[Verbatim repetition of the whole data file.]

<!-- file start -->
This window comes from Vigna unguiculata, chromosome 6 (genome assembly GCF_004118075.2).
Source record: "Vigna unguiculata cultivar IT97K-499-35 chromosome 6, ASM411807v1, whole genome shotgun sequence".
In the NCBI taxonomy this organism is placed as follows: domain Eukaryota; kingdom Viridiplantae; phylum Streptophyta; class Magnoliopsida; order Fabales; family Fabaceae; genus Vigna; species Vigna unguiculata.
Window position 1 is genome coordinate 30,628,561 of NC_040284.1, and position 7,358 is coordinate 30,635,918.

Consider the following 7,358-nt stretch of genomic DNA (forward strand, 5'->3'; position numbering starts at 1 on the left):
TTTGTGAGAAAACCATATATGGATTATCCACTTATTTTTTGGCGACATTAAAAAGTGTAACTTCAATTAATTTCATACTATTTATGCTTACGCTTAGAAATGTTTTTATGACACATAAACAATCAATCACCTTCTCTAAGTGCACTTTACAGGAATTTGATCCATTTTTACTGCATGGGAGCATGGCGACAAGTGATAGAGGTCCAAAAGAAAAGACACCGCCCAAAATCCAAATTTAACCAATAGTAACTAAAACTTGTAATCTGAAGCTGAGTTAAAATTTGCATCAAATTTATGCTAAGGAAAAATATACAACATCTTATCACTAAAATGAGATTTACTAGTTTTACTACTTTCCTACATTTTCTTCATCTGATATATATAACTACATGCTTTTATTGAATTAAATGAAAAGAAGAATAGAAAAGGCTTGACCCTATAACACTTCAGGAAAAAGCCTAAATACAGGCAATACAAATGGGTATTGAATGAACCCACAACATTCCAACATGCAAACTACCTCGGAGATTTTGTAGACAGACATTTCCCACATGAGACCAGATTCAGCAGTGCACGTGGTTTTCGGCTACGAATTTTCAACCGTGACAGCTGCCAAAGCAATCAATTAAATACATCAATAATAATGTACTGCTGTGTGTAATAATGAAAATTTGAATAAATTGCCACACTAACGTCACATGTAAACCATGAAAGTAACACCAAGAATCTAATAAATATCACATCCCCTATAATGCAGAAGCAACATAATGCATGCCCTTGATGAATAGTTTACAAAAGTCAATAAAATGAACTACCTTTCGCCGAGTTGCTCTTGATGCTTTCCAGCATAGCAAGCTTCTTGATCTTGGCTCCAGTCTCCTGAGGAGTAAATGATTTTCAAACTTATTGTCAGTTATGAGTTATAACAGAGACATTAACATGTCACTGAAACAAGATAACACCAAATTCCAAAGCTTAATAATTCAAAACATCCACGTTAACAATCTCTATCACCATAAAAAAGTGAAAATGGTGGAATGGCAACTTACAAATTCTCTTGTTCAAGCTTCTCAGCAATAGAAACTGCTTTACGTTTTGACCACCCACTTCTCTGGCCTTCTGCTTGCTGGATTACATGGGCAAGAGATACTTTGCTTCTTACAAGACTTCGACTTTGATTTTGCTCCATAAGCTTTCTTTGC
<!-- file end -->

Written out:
This window comes from Vigna unguiculata, chromosome 6 (genome assembly GCF_004118075.2).
Source record: "Vigna unguiculata cultivar IT97K-499-35 chromosome 6, ASM411807v1, whole genome shotgun sequence".
In the NCBI taxonomy this organism is placed as follows: domain Eukaryota; kingdom Viridiplantae; phylum Streptophyta; class Magnoliopsida; order Fabales; family Fabaceae; genus Vigna; species Vigna unguiculata.
Window position 1 is genome coordinate 30,628,561 of NC_040284.1, and position 7,358 is coordinate 30,635,918.

Consider the following 7,358-nt stretch of genomic DNA (forward strand, 5'->3'; position numbering starts at 1 on the left):
TTTGTGAGAAAACCATATATGGATTATCCACTTATTTTTTGGCGACATTAAAAAGTGTAACTTCAATTAATTTCATACTATTTATGCTTACGCTTAGAAATGTTTTTATGACACATAAACAATCAATCACCTTCTCTAAGTGCACTTTACAGGAATTTGATCCATTTTTACTGCATGGGAGCATGGCGACAAGTGATAGAGGTCCAAAAGAAAAGACACCGCCCAAAATCCAAATTTAACCAATAGTAACTAAAACTTGTAATCTGAAGCTGAGTTAAAATTTGCATCAAATTTATGCTAAGGAAAAATATACAACATCTTATCACTAAAATGAGATTTACTAGTTTTACTACTTTCCTACATTTTCTTCATCTGATATATATAACTACATGCTTTTATTGAATTAAATGAAAAGAAGAATAGAAAAGGCTTGACCCTATAACACTTCAGGAAAAAGCCTAAATACAGGCAATACAAATGGGTATTGAATGAACCCACAACATTCCAACATGCAAACTACCTCGGAGATTTTGTAGACAGACATTTCCCACATGAGACCAGATTCAGCAGTGCACGTGGTTTTCGGCTACGAATTTTCAACCGTGACAGCTGCCAAAGCAATCAATTAAATACATCAATAATAATGTACTGCTGTGTGTAATAATGAAAATTTGAATAAATTGCCACACTAACGTCACATGTAAACCATGAAAGTAACACCAAGAATCTAATAAATATCACATCCCCTATAATGCAGAAGCAACATAATGCATGCCCTTGATGAATAGTTTACAAAAGTCAATAAAATGAACTACCTTTCGCCGAGTTGCTCTTGATGCTTTCCAGCATAGCAAGCTTCTTGATCTTGGCTCCAGTCTCCTGAGGAGTAAATGATTTTCAAACTTATTGTCAGTTATGAGTTATAACAGAGACATTAACATGTCACTGAAACAAGATAACACCAAATTCCAAAGCTTAATAATTCAAAACATCCACGTTAACAATCTCTATCACCATAAAAAAGTGAAAATGGTGGAATGGCAACTTACAAATTCTCTTGTTCAAGCTTCTCAGCAATAGAAACTGCTTTACGTTTTGACCACCCACTTCTCTGGCCTTCTGCTTGCTGGATTACATGGGCAAGAGATACTTTGCTTCTTACAAGACTTCGACTTTGATTTTGCTCCATAAGCTTTCTTTGC